American Red Cross blood drive will be held August 6 in memory of Eric Sheffler
Angela Orris still can’t bring herself to visit the place where her 17-year-old son lost his life two years ago.
“One day I’ll get there,” she said, “but it’s just not going to be today.”
She plans to honor Eric Sheffler’s memory by holding an American Red Cross blood drive in his name.
“The Red Cross is really hurting for young donors, so this might be a chance to get some of his friends in,” she said.
The blood drive is scheduled for 1 to 5:30 p.m. Monday at Northwood Realty, located in the Gabe’s/Harbor Freight plaza at 801 N. Greengate Road, Hempfield. It is part of the organization’s Missing Types campaign to recruit new blood donors. The campaign focuses on the need for blood types A, B and O.
The Red Cross recently issued an emergency call for blood and platelet donors.
The organization reported that more than 550 fewer blood drives were held the week of July 4 than would have been seen in a typical week, meaning as many as 15,000 fewer donations came in than than needed. Such a shortage of drives requires blood to be distributed to hospitals faster than replacement donations come in, the Red Cross reported.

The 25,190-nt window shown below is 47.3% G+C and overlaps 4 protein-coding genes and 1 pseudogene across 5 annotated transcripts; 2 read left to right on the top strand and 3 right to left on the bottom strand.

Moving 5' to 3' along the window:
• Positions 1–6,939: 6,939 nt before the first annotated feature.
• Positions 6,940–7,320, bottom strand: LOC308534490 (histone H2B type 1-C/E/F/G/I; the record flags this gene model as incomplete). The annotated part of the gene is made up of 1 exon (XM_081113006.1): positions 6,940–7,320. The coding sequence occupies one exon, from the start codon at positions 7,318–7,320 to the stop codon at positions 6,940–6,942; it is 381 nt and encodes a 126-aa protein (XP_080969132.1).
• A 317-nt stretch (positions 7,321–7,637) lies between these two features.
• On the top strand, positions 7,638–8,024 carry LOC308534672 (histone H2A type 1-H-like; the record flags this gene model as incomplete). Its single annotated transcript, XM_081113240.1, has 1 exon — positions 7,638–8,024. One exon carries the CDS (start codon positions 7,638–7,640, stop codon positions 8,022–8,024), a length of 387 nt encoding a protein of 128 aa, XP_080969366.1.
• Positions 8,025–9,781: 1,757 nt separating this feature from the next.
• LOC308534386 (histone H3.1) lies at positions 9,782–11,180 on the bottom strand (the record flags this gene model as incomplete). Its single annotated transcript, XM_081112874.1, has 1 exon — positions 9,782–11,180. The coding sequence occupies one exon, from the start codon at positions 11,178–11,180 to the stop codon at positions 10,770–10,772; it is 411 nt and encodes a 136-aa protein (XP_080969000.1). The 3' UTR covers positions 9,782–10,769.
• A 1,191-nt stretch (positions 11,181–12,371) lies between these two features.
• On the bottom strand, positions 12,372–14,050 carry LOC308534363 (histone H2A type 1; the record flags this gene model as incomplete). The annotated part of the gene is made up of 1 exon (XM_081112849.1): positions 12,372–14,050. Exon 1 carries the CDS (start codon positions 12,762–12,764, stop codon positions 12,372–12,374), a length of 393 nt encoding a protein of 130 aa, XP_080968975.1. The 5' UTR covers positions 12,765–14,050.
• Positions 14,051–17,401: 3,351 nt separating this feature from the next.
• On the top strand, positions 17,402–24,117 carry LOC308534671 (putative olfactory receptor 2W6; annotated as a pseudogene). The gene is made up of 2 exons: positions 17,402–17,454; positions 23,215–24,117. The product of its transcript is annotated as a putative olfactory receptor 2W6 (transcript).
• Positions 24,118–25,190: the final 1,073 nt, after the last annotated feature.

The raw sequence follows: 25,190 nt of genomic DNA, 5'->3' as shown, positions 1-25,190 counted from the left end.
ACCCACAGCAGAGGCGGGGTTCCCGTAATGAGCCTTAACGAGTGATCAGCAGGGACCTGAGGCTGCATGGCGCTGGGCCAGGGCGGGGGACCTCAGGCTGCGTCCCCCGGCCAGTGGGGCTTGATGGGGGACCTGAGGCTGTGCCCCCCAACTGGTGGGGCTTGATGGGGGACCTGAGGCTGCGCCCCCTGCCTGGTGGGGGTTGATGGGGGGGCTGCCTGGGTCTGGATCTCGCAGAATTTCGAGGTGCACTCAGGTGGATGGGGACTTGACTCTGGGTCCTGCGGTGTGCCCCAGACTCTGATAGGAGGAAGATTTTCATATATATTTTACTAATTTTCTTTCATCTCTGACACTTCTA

Local hospitals rely on the Red Cross for their blood for patient care and emergencies, Orris said.
The Red Cross continues to face an emergency blood shortage, especially for type O blood -- the most in-demand blood type and first typically depleted from hospitals during a shortage, the organization reported.
Sheffler died Aug. 10, 2016, after being struck by a minivan while he skateboarded on state Route 819 at Round Top Circle near Scottdale. The accident happened around midnight after Orris dropped her son off at a friend’s house. No charges were filed.
“I could not donate his organs after the accident due to massive blood loss,” Orris said, “so I figured this is another way to help others through him.”
The Mt. Pleasant Township teenager was preparing to enter his senior year at Crossroads School, an alternative education program operated by the Westmoreland Intermediate Unit.
Orris said her son’s passion really was BMX bikes, not skateboarding.
“He had no interest in driving when his bike took him everywhere,” she said, noting that he would bike to school if he missed the bus.
The blood drive will coincide with the second anniversary of his death.
“This is a special way to remember him,” Orris said. “If it’s a success, I would like to do it every year.”